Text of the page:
The New York Times has an interesting story about the problems transgender people face, including privacy issues, when trying to change their names.
Changing a name might seem like a minor matter for those who are changing their gender identities and, for some, facing challenges like finding knowledgeable doctors, trying hormones and experimenting with painful hair-removal procedures. But many who have gone through the switch say a name change sends an important message to the world, a message solidified and made official with a court’s approval.
In many courts around the country, what were once risky or shocking name-change requests are becoming more routine as the sting of gender taboo has lost a little of its edge. But in few places has this shift been more dramatic than in New York, where two recent and little-noticed rulings helped clarify the murky area not only of the law but also of modern gender identification. They have contributed to Manhattan’s becoming a capital of Joe-to-Jane proceedings. A rare network of some 200 lawyers now works on such cases filed in the Centre Street courthouse, and nearly 400 of their transgender clients so far have, more or less, become someone else. […]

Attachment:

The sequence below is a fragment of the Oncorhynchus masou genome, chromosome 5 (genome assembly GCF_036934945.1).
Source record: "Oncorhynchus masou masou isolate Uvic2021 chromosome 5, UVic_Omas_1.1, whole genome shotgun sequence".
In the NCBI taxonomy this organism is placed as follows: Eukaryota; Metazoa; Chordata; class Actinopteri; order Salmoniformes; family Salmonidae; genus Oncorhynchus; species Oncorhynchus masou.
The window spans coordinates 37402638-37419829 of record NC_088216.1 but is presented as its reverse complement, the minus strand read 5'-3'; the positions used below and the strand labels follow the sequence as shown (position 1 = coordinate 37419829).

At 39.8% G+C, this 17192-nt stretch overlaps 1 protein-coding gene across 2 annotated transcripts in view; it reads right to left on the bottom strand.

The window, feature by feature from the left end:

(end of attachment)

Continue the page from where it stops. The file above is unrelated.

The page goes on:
Efforts to extend legal rights to transgender people have increasingly been in the news, including the December announcement by Gov. David A. Paterson of New York to extend antidiscrimination protections to transgender state employees. […]
The two recent rulings in New York courts helped clear the way for more such moments on Centre Street.
In one case, an appeals panel overruled a Manhattan civil court judge who had insisted on doctors’ notes giving reasons for name changes in transgender cases. The panel said there was “no sound basis in law or policy” for the requirement and noted that the law generally permits people to change their names unless there is some fraudulent intent involved.
In the other decision, a Westchester judge made an exception to a general requirement that name changes and home addresses be advertised in newspapers, saying the safety issues for people in gender transition were obvious in a world that can be hostile.
The publication requirement insisted upon by some of the Manhattan judges has fed an eerie subculture of readers, many of them prisoners, who follow the newspaper notices. One man forced to advertise that he was becoming a woman received several seductive letters with prison return addresses.